But that’s not Carly Rae Jepsen’s problem. It’s not a question of airplay. The accomplishments of “Call Me Maybe” alone read off as a wish list for any artist in pursuit of the holy grail of Top 40: [Read in Casey Kasem’s voice] #1 in 15 countries, 13M sales globally, the biggest-selling single of 2012, over 710M views on YouTube, nine weeks at the top of the Billboard 100.
Do not be mistaken, when CRJ said “I have a very 80s album on my hands” she was spot on. You can hear Cyndi Lauper, Madonna, Prince, intersecting with Paula Abdul, Samantha Fox, Africa, and maybe even a bit of Christopher Cross. It is the best kind of musical synergy: of the moment, dance-worthy, and rooted in the tradition of bubblegum pop–a little tease, a little taunt.
Some may strike up “Call Me Maybe” as a fluke, simply the unpredictable intersection of pop boldness and an unexpected co-sign from another Canadian destined to dominate international waters, Justin Bieber. Those folks could not be more wrong.
A well-versed musician, who first perked ears after placing third in 2007’s Canadian Idol, Carly is the least contrived of this generation’s breed of pop stars. Unlike her contemporaries, who have found their niche pushing the boundaries of sex, drugs, rock n’ roll and TMZ, there is something delightfully secretive about her music. It’s full of discovery and flirtation. It feels good to listen to, not churned in a lab with fake doctors.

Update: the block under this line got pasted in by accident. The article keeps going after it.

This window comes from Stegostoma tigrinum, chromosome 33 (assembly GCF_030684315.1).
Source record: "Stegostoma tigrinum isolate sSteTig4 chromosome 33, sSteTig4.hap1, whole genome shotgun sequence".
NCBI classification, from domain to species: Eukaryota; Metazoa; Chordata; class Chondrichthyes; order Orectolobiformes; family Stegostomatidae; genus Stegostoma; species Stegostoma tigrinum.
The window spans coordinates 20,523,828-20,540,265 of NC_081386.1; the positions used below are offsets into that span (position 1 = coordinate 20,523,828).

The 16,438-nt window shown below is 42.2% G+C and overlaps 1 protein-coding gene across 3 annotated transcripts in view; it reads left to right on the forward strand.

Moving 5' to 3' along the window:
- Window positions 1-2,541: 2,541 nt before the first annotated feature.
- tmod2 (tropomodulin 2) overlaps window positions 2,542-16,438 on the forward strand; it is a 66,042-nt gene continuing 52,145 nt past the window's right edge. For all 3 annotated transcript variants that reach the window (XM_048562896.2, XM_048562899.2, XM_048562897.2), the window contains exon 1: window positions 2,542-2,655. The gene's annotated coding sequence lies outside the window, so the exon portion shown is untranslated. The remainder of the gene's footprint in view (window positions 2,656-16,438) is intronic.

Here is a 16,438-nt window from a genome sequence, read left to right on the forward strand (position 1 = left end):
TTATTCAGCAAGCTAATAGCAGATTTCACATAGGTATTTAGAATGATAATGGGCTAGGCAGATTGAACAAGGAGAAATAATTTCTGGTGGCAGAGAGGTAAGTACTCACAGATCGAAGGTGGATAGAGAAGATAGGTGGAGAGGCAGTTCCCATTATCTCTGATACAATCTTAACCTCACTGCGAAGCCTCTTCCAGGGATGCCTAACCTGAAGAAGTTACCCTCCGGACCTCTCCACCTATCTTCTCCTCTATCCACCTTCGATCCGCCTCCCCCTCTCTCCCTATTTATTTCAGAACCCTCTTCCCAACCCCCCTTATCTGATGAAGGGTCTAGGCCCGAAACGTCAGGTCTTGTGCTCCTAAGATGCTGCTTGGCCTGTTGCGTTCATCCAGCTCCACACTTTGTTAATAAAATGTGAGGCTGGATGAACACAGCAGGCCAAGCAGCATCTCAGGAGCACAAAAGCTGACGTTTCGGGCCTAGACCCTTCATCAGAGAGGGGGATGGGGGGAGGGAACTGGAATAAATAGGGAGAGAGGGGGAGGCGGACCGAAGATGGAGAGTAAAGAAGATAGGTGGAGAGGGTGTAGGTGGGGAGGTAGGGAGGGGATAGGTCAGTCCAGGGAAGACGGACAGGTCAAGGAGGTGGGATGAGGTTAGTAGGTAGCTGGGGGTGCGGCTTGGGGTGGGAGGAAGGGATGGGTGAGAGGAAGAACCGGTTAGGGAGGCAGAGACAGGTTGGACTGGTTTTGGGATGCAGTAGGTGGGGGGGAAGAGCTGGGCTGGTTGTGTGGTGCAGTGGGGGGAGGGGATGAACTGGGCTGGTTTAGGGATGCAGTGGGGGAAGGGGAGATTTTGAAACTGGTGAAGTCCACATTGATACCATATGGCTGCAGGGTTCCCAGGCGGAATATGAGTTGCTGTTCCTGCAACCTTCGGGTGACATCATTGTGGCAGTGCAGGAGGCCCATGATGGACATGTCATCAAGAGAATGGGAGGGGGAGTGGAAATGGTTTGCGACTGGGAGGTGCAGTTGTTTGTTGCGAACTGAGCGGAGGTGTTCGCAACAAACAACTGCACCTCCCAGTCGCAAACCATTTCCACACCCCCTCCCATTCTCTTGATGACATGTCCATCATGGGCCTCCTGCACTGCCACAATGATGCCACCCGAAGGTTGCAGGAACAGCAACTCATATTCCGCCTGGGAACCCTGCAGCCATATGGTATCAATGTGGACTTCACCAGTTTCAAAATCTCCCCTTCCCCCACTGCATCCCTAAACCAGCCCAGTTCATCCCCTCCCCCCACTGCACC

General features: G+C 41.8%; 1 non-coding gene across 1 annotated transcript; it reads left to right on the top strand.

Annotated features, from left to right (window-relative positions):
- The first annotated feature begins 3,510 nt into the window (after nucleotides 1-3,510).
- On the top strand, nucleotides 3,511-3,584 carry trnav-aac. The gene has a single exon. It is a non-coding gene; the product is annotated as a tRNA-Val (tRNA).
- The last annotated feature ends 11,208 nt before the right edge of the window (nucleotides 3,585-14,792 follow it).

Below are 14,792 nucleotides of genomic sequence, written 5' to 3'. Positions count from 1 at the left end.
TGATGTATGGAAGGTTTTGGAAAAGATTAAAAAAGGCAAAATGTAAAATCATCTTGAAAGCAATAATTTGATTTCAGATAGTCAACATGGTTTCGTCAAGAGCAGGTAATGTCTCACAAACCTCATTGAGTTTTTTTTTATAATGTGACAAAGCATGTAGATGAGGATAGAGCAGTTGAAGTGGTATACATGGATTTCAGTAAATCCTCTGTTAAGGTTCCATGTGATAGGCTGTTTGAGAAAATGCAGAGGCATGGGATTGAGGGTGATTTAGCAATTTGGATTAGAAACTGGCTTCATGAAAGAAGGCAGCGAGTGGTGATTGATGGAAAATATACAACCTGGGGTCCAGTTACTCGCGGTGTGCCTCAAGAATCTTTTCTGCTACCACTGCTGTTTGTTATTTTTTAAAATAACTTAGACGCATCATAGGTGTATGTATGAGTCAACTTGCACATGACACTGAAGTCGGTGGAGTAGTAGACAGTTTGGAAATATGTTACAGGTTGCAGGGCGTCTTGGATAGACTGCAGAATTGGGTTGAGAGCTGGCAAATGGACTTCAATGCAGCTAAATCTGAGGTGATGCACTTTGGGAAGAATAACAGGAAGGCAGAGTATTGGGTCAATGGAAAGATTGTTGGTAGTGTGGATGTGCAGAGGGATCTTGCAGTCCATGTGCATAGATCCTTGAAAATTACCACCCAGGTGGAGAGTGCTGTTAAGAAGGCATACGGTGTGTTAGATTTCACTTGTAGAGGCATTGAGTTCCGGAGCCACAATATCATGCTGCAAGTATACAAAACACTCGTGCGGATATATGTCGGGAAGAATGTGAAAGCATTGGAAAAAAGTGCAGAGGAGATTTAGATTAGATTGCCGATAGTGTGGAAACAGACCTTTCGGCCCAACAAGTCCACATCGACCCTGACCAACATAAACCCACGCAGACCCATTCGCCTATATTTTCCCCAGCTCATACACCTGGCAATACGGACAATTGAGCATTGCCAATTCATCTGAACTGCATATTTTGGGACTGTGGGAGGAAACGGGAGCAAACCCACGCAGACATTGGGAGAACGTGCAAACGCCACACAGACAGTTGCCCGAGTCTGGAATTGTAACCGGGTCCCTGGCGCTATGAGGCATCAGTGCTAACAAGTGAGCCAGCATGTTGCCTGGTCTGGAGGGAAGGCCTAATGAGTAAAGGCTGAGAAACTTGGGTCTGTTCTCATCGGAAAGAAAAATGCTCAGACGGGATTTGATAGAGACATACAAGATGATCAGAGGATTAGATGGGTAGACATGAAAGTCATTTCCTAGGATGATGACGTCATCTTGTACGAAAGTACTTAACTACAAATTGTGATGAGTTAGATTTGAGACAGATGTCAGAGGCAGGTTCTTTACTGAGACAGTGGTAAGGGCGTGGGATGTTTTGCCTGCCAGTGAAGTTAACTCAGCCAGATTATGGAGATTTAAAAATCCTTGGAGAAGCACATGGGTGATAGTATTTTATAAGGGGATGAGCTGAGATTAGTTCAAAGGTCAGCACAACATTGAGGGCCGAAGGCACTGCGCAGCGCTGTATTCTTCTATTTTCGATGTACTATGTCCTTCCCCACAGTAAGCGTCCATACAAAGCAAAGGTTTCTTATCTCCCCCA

Perhaps popularity is the barrier for entry in this new world of music? It’s nearly impossible to remember a time before Beyonce was Sasha Fierce, and the minute-to-minute evolution or from some vantage points, oversaturation, from fragrances to brands of tennis shoes. It seems the opposite can hold true as well, Iggy Azalea had superstardom within reach but repeated public displays of sheer ignorance left her on the outside looking in.
But it was Spotify’s Discover Weekly that put the tunes off of E•MO•TION on my radar in the first place. To circle back to Byrne’s theory, he is right–my multiple and continued streams of that record didn’t do much to secure Jepsen’s financial future. But it is what made me dive headfirst into buying her album on release day, securing the wristband that allowed me to meet the lyrical maestro in person.